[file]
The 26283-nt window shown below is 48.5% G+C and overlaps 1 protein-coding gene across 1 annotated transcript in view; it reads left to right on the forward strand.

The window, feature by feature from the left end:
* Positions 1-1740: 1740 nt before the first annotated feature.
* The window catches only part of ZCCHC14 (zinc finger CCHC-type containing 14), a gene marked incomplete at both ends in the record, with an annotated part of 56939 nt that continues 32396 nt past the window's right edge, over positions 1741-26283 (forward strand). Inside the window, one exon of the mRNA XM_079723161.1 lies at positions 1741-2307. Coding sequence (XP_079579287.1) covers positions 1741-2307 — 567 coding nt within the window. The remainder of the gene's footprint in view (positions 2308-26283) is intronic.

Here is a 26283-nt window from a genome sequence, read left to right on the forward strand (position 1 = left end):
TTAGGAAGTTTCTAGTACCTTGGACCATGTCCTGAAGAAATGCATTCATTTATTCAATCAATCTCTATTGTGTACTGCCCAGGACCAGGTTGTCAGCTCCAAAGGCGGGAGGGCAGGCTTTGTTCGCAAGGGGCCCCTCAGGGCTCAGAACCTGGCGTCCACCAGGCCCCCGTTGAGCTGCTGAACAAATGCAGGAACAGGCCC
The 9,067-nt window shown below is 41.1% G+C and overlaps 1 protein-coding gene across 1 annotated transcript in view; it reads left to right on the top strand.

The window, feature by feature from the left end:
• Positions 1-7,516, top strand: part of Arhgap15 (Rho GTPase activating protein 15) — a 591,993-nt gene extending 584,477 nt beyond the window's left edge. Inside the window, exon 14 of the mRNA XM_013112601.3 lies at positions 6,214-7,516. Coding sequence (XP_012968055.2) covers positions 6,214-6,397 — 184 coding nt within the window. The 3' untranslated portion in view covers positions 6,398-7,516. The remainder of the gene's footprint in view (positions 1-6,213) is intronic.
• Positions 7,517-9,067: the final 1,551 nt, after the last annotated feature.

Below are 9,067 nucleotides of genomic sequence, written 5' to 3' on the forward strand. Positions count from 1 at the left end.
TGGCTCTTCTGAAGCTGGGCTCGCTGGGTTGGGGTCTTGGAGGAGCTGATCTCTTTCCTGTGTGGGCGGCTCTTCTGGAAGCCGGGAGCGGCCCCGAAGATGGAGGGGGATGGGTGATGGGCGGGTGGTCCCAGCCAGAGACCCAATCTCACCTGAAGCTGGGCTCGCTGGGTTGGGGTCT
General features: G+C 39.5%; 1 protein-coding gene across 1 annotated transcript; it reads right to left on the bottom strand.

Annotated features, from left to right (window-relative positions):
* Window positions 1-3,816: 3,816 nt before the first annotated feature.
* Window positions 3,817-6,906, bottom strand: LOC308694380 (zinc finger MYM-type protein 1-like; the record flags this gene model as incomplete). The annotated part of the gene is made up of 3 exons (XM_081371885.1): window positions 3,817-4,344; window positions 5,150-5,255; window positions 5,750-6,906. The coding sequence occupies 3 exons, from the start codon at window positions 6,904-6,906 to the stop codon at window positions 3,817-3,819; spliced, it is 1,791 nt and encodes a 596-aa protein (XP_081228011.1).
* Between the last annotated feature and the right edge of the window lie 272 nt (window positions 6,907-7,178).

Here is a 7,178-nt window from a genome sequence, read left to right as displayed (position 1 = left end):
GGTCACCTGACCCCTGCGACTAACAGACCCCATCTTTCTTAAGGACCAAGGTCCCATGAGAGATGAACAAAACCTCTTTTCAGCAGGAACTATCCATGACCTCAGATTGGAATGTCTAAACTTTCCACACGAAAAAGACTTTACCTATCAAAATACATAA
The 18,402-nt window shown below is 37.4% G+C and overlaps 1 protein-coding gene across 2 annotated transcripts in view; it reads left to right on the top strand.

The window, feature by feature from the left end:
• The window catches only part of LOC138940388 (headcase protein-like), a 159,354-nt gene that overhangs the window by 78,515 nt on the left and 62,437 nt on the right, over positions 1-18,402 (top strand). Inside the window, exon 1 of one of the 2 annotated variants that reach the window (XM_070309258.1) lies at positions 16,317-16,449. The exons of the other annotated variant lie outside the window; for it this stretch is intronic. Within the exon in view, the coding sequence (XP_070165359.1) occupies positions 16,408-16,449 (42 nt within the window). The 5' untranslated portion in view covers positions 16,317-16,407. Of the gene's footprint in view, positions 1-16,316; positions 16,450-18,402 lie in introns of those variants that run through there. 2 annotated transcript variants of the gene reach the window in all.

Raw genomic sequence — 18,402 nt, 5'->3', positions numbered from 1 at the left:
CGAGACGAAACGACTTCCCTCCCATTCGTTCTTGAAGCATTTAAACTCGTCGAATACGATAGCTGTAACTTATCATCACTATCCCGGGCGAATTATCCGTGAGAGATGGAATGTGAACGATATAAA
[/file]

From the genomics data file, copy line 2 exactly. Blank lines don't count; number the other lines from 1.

The window, feature by feature from the left end: